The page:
Benzodiazepines are often prescribed to people with anxiety disorders to help reduce worrying, panic attacks, or extreme fear. Benzodiazepines should be monitored by the prescriber. They can lead to physical dependency.
Beta blockers are helpful in treating the physical symptoms of anxiety, especially social anxiety. Physicians prescribe them to control rapid heartbeat, shaking, trembling, and blushing.
For basic information about medications, visit Mental Health Medications at the National Institute of Mental Health. For up-to-date information on medications, side effects, and warnings, visit the Food and Drug Administration.
Complementary therapies and activities can help people with mental disorders improve their well-being and are meant to be used along with evidence-based treatments. For more information on natural products or mind-body practices, access the National Center for Complementary and Integrative Health.
Stress-management techniques, mindfulness, and meditation can help people with anxiety disorders learn to calm their thoughts and may enhance the effects of therapy.
Progressive muscle relaxation management includes forms of meditation and exercises that help reduce muscle tension and anxiety. These guided exercises help break the cycle of muscle tensions tied to anxiety.
Daily exercise, healthy nutrition, and adequate sleep improve a person’s motivation and ability to participate in treatment and reduce stress levels.
Chamomile capsules may have some benefits for some people with mild to moderate GAD.
Apps for health improvement and personal support are available for smartphones and tablets. The SAMHSA App Store and the federal National Center for Telehealth & Technology have free apps for download. For an up-to-date list of federal apps, see the Federal Government Mobile App Directory.
Recovery is a process of change through which people improve their health and wellness, live self-directed lives, and strive to reach their full potential. This includes:
- Overcoming or managing one’s condition(s) or symptoms
- Having a stable and safe place to live
- Conducting meaningful daily activities, such as a job, school, volunteerism, and family caretaking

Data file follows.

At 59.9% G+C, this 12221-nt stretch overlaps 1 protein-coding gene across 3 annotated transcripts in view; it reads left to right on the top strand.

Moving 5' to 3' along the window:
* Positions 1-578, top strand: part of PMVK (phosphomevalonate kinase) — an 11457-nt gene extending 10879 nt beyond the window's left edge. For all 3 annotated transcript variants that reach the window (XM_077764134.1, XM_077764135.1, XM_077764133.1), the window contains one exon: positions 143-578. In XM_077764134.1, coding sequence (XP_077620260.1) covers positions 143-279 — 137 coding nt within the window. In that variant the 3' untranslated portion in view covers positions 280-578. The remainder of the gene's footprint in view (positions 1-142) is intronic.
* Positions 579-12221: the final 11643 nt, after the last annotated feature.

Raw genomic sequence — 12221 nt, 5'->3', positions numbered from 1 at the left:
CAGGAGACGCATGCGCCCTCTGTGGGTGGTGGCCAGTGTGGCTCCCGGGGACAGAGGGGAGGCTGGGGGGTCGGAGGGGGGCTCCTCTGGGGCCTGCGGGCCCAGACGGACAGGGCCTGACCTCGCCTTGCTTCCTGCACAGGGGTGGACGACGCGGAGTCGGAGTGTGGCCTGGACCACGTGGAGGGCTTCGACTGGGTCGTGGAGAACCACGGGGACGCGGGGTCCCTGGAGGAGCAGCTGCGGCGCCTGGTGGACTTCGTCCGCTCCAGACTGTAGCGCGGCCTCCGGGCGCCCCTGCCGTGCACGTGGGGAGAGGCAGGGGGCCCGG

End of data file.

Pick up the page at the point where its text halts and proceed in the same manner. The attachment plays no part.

- Having relationships and social networks that provide support, friendship, love, and hope
Recovery helps a person develop resilience, increasing the ability to cope with adversity and adapt to challenges or change. To learn more, visit the SAMHSA Recovery and Recovery Support topic.
Self-help and support groups can provide people with the knowledge and support to make treatment decisions that work for them. Organizations and websites provide self-help information and help people find local support groups. Peer and family support services can help foster hope and promote outreach and engagement for those with behavioral health conditions. This includes both peer-to-peer and family-to-family supports provided by a certified peer or family support specialist who can promote hope, foster recovery, and build resilience skills.
Resources for people with anxiety disorders and their families include:
- Anxiety and Depression Association of America
- Mental Health America: Anxiety and Phobias Community
- National Alliance on Mental Illness—Discussion Groups: Anxiety
- Social Anxiety Association
Researchers are exploring the role of genes in anxiety disorders. Some research has found that a subgroup of people with panic disorder have a common gene. It is unclear whether there are distinct genetic forms of panic disorder, or one set of genes that make a person more likely to have panic disorder or anxiety disorders generally.
Research is also studying new treatments. Certain types of treatments might work better for certain groups such as military veterans, children, and adolescents. Use of computers, cell phone, tablets, and mobile applications to treat anxiety disorders is a growing area of interest.
Consult a healthcare professional who has training and experience working with anxiety disorders. For general information on mental disorders and to locate treatment services in your area, contact SAMHSA’s National Helpline, 1-800-662-HELP (4357). SAMHSA’s Behavioral Health Treatment Locator and the National Institute of Mental Health Help for Mental Illnesses webpage have more information and resources.
If you are having suicidal thoughts or are worried that someone you know might be suicidal, contact the Suicide Prevention Lifeline, 1-800-273-TALK (8255).